(See "Bibliography") There are many versions, most notably
the Britain Yearly Meeting and Philadelphia Yearly Meeting
versions. (Britain Yearly Meeting (formerly London Yearly
Meeting) historically had a separate "Church Government"
Friends Committee on National Legislation -- a
Lobbying group that works for legislation reflecting
traditional Friends' issues.
Friends General Conference/Friends United Meeting, are
national organizations of Friends that provides support
services for Monthly and Yearly Meetings and which organize
yearly national gatherings. FGC's membership is predomin-
ately unprogrammed meetings, while FUM's membership is
predominately programmed meetings.
Friends World Committee on Consultation is sort of
like FGC or FUM, but on a worldwide scale.
Friends often speak of the Light Within, which is
a term for that of God in each of us.
A good question to ask yourself, often from some
published source, often a leading question; like
"Do you seek to find that of God in those around
you, especially those you disagree with?"
Sense of the Meeting:
A statement of what the group agrees with or is in
unity with, or more correctly the idea that such a
Folks who can be counted on to say something deep
that really makes you think. Especially someone
good at finding the Sense of a Meeting and expressing
Subject: (7) Speech mannerisms
Subject: (7.1) Thee and Thou (archaic)
Among early Quakers it was traditional to call everyone and
anyone thee and thou, including royalty and church officials,
who were to be referred to in the plural in deference to their
official Holier than Thou position. This practice continued
for some time after English speakers started calling *everyone*
"you" rather than "thou."
Only a few (usually older) Friends use thee and thou anymore.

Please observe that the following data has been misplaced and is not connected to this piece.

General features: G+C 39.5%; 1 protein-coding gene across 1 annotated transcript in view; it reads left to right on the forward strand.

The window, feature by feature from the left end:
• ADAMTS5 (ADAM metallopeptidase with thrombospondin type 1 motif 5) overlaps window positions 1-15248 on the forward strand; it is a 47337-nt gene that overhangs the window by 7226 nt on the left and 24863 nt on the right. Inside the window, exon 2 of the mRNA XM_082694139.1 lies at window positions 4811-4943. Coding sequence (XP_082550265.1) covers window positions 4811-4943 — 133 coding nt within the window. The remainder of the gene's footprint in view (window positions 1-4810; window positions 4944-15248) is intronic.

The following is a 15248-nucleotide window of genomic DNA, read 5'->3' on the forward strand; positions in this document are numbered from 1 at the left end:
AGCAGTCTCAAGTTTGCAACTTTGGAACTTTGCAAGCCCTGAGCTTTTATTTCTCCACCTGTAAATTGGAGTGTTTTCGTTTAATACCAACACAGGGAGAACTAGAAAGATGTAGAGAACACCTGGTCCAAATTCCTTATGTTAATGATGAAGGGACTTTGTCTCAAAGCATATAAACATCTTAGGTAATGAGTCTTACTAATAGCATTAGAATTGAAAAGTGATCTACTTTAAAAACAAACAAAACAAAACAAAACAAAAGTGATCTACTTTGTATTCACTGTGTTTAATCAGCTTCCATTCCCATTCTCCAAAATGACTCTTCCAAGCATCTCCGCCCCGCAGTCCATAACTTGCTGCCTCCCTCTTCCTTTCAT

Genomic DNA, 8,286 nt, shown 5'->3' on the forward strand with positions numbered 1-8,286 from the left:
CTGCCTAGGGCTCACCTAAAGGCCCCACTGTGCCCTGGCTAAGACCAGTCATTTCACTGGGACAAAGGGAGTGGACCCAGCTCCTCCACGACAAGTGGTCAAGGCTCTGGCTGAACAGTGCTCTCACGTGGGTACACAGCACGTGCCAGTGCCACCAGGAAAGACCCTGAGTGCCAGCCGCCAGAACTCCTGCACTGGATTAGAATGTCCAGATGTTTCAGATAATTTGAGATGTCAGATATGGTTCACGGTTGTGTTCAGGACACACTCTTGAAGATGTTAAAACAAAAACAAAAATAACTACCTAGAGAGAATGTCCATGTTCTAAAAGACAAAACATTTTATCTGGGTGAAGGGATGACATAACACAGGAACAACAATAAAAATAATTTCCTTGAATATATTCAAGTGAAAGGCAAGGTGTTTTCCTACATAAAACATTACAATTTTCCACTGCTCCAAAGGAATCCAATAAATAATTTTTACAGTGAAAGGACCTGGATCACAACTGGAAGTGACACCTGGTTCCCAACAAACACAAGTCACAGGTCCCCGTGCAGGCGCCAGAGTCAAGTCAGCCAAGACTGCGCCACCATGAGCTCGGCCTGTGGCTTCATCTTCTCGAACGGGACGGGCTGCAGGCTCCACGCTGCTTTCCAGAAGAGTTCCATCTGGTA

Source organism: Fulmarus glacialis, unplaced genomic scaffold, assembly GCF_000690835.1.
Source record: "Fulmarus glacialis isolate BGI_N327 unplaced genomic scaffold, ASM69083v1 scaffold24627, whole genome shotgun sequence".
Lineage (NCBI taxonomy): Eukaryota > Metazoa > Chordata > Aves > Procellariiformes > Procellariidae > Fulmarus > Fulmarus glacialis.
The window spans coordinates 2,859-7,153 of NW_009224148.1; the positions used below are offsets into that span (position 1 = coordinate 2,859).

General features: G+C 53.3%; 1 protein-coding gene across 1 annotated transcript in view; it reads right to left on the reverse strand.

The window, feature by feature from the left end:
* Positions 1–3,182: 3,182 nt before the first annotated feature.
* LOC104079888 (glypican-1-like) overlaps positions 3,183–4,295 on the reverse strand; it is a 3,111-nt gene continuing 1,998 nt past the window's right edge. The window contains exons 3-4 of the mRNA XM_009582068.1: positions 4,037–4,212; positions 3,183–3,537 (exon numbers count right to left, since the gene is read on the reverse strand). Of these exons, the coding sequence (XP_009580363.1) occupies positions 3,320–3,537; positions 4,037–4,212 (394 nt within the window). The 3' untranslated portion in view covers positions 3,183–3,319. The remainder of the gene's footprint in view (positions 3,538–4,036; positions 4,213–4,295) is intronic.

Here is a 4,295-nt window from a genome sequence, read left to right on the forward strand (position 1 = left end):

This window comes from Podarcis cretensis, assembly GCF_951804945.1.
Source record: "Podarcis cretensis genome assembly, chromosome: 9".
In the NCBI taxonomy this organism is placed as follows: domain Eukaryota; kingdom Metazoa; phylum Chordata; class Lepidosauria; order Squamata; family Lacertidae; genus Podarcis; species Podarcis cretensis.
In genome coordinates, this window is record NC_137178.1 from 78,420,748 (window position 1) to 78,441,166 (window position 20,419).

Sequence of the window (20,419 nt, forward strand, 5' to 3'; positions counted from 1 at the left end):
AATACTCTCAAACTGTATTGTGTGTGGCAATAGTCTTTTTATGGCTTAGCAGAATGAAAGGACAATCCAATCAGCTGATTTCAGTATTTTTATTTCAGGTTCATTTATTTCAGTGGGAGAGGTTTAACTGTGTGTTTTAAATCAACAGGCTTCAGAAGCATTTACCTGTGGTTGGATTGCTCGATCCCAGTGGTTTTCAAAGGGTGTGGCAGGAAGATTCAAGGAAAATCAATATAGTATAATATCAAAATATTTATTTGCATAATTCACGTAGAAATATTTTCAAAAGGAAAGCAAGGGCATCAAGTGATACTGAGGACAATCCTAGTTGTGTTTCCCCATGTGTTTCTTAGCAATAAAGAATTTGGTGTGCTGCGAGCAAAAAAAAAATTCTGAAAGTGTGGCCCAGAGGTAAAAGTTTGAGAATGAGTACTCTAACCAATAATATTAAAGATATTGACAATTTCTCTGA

Subject: (7.2) I have a Concern...
Is the traditional method of bringing up an issue to a Meeting
for business. A much stronger statement than it sounds like,
since one unsettled concern about something will stop it from
being done. Usage: "I have a concern that replacing this
mailbox will hurt the baby birds nesting in the current
Subject: (7.3) Days of the Week
Early Friends made a big deal out of removing names of
Mythology figures (Greek, Roman, and Norse Gods) and such from
their speech. Thus the days of the week are referred to as
"First Day" through "Seventh Day" instead of Sunday through
Saturday, and "First Month" through "Twelfth Month" instead of
January through December. This notation is common in writings
like _The Journal of John Woolman_ and other classic Friends
Modern Friends are often not so picky, but Minutes of business
meetings, etc. often still refer to the days numerically, and
it is invariably called "First Day School" not "Sunday School"
at Quaker meetings in the US.
This can lead to some tricky phrasing when talking about the
second Sunday of May, which is of course the second First Day
of Fifth Month...
Subject: (7.4) Speaking Truth to Power
Refers to the general concept of the child asking the Emperor
"why aren't you wearing any clothes?" that is, that the truth
often helps those in power stop deluding themselves.
Subject: (7.5) Holding in the Light